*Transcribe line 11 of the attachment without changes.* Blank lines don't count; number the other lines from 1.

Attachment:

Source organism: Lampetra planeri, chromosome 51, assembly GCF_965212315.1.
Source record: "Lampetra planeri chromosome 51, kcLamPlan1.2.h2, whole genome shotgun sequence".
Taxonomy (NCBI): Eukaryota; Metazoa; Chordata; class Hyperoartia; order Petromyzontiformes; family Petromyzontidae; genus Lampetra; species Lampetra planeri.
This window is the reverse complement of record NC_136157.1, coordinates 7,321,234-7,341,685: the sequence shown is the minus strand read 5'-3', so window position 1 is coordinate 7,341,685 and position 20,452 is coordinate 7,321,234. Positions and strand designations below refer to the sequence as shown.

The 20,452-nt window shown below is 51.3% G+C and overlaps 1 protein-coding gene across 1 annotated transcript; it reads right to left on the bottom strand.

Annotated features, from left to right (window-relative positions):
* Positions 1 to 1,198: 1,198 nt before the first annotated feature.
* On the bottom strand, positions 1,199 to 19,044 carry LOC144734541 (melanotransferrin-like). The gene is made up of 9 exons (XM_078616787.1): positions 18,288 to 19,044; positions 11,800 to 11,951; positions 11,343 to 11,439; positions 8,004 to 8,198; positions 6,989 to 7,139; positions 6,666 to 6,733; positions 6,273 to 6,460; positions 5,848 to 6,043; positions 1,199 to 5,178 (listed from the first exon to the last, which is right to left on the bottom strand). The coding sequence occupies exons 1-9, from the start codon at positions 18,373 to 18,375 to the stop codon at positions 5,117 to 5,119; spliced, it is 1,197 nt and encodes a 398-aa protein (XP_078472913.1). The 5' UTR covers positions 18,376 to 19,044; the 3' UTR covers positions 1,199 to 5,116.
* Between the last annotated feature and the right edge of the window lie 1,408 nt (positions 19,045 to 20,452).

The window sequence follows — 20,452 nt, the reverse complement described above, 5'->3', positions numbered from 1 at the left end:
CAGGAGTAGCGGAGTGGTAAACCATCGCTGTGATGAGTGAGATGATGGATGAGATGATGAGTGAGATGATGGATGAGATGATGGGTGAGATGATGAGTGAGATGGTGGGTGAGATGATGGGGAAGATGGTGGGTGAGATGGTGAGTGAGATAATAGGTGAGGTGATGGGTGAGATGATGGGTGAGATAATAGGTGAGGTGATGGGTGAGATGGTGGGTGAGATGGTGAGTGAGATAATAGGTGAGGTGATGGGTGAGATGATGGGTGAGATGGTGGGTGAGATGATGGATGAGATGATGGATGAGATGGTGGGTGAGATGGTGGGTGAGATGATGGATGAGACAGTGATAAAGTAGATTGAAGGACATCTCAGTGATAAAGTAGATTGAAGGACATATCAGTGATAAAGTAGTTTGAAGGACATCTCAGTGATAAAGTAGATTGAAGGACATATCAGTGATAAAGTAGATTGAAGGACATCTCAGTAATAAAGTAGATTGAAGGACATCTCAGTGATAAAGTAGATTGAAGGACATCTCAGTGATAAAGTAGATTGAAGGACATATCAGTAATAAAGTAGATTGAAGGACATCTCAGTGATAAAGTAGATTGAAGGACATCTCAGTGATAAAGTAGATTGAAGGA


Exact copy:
CAGGAGTAGCGGAGTGGTAAACCATCGCTGTGATGAGTGAGATGATGGATGAGATGATGAGTGAGATGATGGATGAGATGATGGGTGAGATGATGAGTGAGATGGTGGGTGAGATGATGGGGAAGATGGTGGGTGAGATGGTGAGTGAGATAATAGGTGAGGTGATGGGTGAGATGATGGGTGAGATAATAGGTGAGGTGATGGGTGAGATGGTGGGTGAGATGGTGAGTGAGATAATAGGTGAGGTGATGGGTGAGATGATGGGTGAGATGGTGGGTGAGATGATGGATGAGATGATGGATGAGATGGTGGGTGAGATGGTGGGTGAGATGATGGATGAGACAGTGATAAAGTAGATTGAAGGACATCTCAGTGATAAAGTAGATTGAAGGACATATCAGTGATAAAGTAGTTTGAAGGACATCTCAGTGATAAAGTAGATTGAAGGACATATCAGTGATAAAGTAGATTGAAGGACATCTCAGTAATAAAGTAGATTGAAGGACATCTCAGTGATAAAGTAGATTGAAGGACATCTCAGTGATAAAGTAGATTGAAGGACATATCAGTAATAAAGTAGATTGAAGGACATCTCAGTGATAAAGTAGATTGAAGGACATCTCAGTGATAAAGTAGATTGAAGGA